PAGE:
Soft Sandstone Bolting Recommendations

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CONCLUSIONS

How strong is strong enough?

The authors’ believe that rock anchors should have the following MINIMUM specifications:

  • Last as long as possible, at least 50 years *1
  • Have a Safe Working Load in excess of 16kN using a Factor of Safety of 3 (shear or tension)
  • Not deform at loads up to 16kN (shear or tension)

*1 Consider that there are possibly in excess of 10,000 bolts already placed and that more are being placed all the time. To replace say 1000 bolts (about 100 routes) it could cost over R20,000 and take many man hours. Removing bolts also often scars he rock. For these reasons we would like to see the longest possible life span for bolts.

The argument is that sport climbers could routinely generate this in the following circumstances:

  • using a Gri-gri
  • a fairly stiff (but still dynamic) rope
  • 100kg climber
  • Fall Factor 1.0 falls

Note that carabiners (and most hangers) have a failure rating of 20-22 kN: this is not their Safe Working Load. It is the load at which 95 out of 100 hangers will not break (5 percentile). But the other 5?

But since they are METAL parts, and are attached to another METAL part, the safety factor does not have to be 3, it can be between 1 and 2. If one uses the Hilti guide of 1.75 for steel-steel failure safety factor, then their Safe Working Load would be around 13kN. And hangers are replaceable if deformed, whereas glue-in studs, mechanical expansion bolts, and U-Bolts are not easily replaced.

Perhaps these criteria could be reduced for some existing bolts. The MINIMUM would be a load of 100kg climber at Fall Factor 1 on a fairly stretchy 10.2mm rope. This is around 10kN. One must then decide what the minimum safety factor would be.

None of the existing anchors installed at the crag appear to be very satisfactory. Therefore, a new type(s) should be used for new anchors. Using the more exacting initial standard, ALL of the existing Swinburne U-Bolts fails the criteria.

If one does not use ANY Safety Factor (i.e. Safety Factor = 1.0), then the following analysis can be made:

  • An unknown number of the SAR U-Bolts might fail. Although their AVERAGE tensile and shear rating is greater than 14kN, they are VERY variable. Thus, some could well fail at much less than 5kN load.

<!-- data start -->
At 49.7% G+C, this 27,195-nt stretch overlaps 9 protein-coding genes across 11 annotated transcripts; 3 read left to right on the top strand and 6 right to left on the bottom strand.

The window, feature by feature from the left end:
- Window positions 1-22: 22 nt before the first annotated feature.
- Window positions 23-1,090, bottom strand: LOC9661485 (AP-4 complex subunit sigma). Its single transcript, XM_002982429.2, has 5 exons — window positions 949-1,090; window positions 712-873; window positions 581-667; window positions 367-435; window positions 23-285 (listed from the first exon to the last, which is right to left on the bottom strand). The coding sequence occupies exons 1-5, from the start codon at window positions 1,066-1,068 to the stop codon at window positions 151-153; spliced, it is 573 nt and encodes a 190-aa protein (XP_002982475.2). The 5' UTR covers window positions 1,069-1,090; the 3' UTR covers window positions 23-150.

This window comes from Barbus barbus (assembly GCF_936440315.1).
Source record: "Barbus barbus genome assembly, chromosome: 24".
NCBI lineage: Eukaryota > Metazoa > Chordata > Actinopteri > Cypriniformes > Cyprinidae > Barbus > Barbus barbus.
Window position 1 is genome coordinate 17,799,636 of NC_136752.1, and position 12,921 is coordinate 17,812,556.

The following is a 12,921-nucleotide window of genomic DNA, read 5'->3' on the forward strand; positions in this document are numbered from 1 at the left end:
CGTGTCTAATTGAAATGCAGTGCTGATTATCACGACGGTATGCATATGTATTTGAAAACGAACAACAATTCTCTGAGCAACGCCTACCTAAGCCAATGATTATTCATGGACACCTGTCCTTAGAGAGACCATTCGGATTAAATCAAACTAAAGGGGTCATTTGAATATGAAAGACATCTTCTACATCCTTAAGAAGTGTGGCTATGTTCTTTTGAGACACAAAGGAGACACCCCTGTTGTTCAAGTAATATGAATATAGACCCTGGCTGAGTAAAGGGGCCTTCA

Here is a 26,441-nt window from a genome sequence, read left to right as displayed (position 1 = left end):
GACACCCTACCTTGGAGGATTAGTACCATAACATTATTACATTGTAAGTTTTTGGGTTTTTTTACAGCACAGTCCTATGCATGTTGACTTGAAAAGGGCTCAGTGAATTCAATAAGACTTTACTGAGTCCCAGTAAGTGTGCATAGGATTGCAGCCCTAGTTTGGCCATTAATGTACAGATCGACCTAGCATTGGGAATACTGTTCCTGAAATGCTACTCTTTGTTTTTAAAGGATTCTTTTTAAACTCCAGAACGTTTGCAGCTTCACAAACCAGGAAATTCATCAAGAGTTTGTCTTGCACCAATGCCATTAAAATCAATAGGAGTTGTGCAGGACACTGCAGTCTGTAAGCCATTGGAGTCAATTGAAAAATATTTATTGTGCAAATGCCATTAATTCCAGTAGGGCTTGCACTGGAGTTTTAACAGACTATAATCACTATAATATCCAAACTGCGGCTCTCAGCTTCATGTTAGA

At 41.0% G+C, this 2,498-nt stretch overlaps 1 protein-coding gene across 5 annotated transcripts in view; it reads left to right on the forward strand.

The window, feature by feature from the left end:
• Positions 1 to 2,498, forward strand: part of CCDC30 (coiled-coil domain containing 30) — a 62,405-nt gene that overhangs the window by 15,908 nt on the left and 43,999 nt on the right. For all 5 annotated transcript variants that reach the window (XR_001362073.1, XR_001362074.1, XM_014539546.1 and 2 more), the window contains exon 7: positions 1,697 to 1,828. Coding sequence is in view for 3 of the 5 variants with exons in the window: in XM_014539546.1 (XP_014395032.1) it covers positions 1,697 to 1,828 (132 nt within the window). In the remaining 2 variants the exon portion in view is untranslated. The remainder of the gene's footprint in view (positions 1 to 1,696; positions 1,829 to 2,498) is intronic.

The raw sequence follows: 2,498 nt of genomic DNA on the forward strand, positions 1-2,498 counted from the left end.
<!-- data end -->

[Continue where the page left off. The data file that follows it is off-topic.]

• The Davies U-Bolts (U2) will likely deform under both shear and tensile loads, but will be unlikely to fail. A climber taking a big fall on them will likely deform them, requiring their replacement if they are badly deformed.
  • The Fergusson U-Bolts are more problematical to analyse. Based on the limited testing (one U-Bolt) and comparing to the Davies (U2) and Long U-Bolt (U1), it would seem that the deeper version (100mm as opposed to 50mm) might be strong enough. However it is likely that even this deeper version’s performance will be varied due to their installation in “interference fit” holes (8mm leg in 8mm hole). And how does one tell by looking at an installed bolt what length it is embedded in the rock? They both look the same from the outside. Unless one was sure that the bolt was the long variety, then this type is not inherently safe.

RECOMMENDATIONS

The Davies U-Bolts appear (barely) strong enough to remain, but no more should be placed at Swinburne, or in other soft sandstone crags. All other U-Bolts at Swinburne appear to be potentially dangerous and require urgent evaluation on a bolt by bolt, route by route basis. Ideally ALL U-Bolts and expansion bolts at Swinburne should be replaced.

Future bolts at Swinburne (and other sandstone crags)

The following list is not exhaustive, but suggests variants that appear acceptable:

    1. An M10 glue-in with Upat ampoule, and hanger (this is an “off-the-shelf” solution). This combination is EXTREMELY strong in both tension and shear.
    2. Mechanical expansion bolts are not recommended. This is because they appear to pull out at fairly low loads. It is perhaps possible that a longer M10 mechanical expansion bolt (Hilti or Upat) with a hanger might work. But it would have to be tested. The authors believe that even if it is deeper than the tested one (M1), it will still probably pull at an unacceptably low load.
    3. Perhaps a Petzl eyebolt with Upat capsule glue. The problem is that that the eyebolt is expensive, over R35.
    4. A U-Bolt made with a stronger material than 316 stainless (bigger diameter as well), and using better glue, along the lines of the Upat ampoule glue (although one cannot use an ampoule because a U-Bolt does not allow one to “spin” an ampoule in the hole). It is not recommended to have smaller leg spacing than the tested ones of 50mm.

Bolters must consider very carefully their glue choice and procedure: it is critical. Epidermix 372 does not appear to be a good choice, because its mixing is quite involved, and its long full cure-time (7 days). It is also quite “messy”.

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